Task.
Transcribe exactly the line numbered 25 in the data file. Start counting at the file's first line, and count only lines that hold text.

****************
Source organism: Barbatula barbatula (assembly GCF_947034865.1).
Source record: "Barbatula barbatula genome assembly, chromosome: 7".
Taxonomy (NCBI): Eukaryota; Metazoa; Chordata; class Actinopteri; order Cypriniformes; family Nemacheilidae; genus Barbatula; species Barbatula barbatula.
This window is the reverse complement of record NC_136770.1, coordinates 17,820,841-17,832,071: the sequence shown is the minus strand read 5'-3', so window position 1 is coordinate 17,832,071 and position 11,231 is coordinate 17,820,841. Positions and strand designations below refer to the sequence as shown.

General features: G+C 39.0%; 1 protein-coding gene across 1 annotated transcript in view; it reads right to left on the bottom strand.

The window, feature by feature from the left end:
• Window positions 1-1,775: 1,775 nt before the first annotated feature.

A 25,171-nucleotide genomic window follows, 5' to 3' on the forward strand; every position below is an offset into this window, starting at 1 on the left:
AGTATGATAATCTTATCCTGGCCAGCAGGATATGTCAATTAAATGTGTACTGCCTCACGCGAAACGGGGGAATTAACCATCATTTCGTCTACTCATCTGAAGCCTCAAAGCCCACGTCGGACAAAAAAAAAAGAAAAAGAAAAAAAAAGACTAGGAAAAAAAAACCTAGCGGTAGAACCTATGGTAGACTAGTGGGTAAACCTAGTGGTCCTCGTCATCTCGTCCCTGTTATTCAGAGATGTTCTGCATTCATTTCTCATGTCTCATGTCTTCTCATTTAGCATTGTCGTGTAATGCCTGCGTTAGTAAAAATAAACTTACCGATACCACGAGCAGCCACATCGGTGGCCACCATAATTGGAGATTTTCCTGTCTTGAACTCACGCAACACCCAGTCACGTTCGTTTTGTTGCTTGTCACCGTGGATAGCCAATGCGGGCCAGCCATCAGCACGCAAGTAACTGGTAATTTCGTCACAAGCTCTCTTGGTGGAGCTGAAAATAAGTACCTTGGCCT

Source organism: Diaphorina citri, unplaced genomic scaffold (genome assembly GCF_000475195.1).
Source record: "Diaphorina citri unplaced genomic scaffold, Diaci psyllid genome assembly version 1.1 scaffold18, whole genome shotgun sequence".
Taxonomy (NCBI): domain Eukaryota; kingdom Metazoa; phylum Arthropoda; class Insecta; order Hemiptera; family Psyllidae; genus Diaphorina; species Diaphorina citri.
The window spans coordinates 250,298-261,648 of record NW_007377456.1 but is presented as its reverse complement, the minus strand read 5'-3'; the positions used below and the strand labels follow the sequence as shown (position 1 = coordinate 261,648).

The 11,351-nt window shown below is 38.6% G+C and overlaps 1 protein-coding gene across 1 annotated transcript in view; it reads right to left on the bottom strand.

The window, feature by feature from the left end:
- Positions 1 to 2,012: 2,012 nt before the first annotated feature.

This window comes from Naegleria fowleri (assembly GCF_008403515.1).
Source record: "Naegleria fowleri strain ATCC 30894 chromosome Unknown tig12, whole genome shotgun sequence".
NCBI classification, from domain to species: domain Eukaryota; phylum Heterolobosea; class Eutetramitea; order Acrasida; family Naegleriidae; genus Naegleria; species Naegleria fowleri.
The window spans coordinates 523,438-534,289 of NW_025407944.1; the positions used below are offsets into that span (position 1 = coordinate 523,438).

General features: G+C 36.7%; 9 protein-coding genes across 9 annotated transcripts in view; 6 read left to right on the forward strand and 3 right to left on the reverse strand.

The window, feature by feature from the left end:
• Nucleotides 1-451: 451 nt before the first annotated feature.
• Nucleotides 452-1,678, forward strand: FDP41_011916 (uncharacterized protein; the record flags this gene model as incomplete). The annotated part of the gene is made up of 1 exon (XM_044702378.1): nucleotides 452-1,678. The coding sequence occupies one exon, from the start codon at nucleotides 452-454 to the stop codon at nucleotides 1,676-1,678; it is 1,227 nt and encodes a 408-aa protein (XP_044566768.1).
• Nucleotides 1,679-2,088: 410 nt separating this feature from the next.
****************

• Nucleotides 1,679-2,088: 410 nt separating this feature from the next.